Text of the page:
Now her fingers fidgeted restlessly, tapping a pencil, plucking at papers on her clipboard. "She's taking this without a fight. When Margo's career blew up and she lost her spot as the spokeswoman for Bella Donna, Kate wanted to organize a protest. She actually talked about going down to L.A. and picketing on Rodeo Drive."

Remembering put a smile back on Laura's face. "I never told Margo, because I managed to talk Kate out of it, but that's the way she is. She spits and claws and slaps when she's up against a personal problem. But not this time. This time she's pulled in, and I don't understand it."

"You're really worried about her," Byron realized.

"Yes, I am. So's Margo, or she would have strangled Kate half a dozen times by now. She wants us to fill out a sheet in something called a columnar pad every day."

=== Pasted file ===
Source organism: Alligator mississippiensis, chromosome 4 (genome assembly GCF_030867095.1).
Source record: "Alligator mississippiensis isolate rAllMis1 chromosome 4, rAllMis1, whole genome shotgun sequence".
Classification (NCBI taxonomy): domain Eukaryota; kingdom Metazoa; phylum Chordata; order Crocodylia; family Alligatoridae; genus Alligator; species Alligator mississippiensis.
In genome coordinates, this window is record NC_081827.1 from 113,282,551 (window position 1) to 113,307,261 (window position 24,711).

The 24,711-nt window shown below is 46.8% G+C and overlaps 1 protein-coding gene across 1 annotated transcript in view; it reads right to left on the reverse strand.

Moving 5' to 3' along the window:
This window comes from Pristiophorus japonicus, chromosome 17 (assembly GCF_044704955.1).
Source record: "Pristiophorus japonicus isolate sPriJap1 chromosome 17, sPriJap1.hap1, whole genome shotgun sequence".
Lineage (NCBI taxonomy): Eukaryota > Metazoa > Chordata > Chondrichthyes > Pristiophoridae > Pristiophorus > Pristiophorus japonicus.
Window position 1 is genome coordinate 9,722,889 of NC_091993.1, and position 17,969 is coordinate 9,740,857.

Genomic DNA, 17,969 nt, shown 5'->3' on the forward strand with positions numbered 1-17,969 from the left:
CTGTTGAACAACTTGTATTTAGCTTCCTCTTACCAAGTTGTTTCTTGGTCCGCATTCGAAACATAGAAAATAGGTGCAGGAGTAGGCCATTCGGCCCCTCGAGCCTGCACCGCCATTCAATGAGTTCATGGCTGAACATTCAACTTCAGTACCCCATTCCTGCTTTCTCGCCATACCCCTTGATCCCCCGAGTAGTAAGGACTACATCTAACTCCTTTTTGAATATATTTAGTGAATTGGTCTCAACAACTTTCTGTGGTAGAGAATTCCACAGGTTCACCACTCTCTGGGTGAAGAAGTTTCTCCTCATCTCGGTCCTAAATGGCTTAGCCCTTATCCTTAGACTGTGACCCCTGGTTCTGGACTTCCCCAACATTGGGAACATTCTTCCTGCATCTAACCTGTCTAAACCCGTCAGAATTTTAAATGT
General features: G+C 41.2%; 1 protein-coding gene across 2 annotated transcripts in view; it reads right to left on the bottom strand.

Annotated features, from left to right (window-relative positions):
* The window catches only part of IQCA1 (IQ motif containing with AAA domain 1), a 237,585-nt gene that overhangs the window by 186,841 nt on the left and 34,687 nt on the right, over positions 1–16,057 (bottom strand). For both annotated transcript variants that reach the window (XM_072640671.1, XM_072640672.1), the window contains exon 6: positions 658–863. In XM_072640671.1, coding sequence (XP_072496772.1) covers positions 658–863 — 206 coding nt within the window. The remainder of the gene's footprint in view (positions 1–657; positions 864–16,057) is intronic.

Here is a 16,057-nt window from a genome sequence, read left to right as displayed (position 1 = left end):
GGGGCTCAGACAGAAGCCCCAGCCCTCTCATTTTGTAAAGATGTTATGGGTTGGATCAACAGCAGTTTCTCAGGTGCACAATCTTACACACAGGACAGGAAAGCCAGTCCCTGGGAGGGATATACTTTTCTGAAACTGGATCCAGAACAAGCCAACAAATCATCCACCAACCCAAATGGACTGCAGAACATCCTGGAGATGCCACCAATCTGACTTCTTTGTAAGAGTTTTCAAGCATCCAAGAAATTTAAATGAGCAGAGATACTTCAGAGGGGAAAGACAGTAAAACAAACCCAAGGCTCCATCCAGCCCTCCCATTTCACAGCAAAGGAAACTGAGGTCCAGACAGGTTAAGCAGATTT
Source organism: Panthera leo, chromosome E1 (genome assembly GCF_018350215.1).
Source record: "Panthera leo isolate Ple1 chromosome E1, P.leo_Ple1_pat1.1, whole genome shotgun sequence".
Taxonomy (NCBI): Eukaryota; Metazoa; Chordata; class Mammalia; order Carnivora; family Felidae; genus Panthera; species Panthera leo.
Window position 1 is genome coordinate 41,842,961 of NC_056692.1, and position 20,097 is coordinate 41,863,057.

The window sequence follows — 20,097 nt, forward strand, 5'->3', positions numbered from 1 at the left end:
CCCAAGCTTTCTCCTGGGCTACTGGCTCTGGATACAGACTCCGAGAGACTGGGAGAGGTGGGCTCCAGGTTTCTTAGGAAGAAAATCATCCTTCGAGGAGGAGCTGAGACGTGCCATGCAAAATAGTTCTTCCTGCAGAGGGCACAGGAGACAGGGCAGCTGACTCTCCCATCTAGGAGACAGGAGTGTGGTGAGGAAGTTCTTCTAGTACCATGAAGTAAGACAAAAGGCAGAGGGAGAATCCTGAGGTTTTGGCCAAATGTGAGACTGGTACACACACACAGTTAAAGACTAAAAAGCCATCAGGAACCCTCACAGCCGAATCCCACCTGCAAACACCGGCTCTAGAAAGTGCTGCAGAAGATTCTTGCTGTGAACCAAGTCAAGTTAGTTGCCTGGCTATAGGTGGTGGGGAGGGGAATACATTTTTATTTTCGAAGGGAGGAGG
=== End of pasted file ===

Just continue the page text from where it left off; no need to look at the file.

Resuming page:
"Once an accountant," he said.

"She carries one of those electronic memo pads in her pocket all the time. She's starting to talk about co-linking and getting on-line. It's terrifying." When he laughed, Laura caught herself and shook her head. "Ask a simple question..." she began. "Does everybody dump on you this way?"

"You didn't dump. I asked."

"Josh said you were the only man he wanted in this job. It's easy to see why. You're so different from Peter - " This time she didn't just catch herself, she clenched her teeth. "No, I'm not getting started on that. I'm already behind schedule and Ms. Bingham's waiting. Thanks for taking the orthodontists off my hands."

"My pleasure. You might not hear it very often, but you're an asset to Templeton."

"I'm trying to be."

As she walked away, Byron turned in the opposite direction, studying her careful and precise report as he went.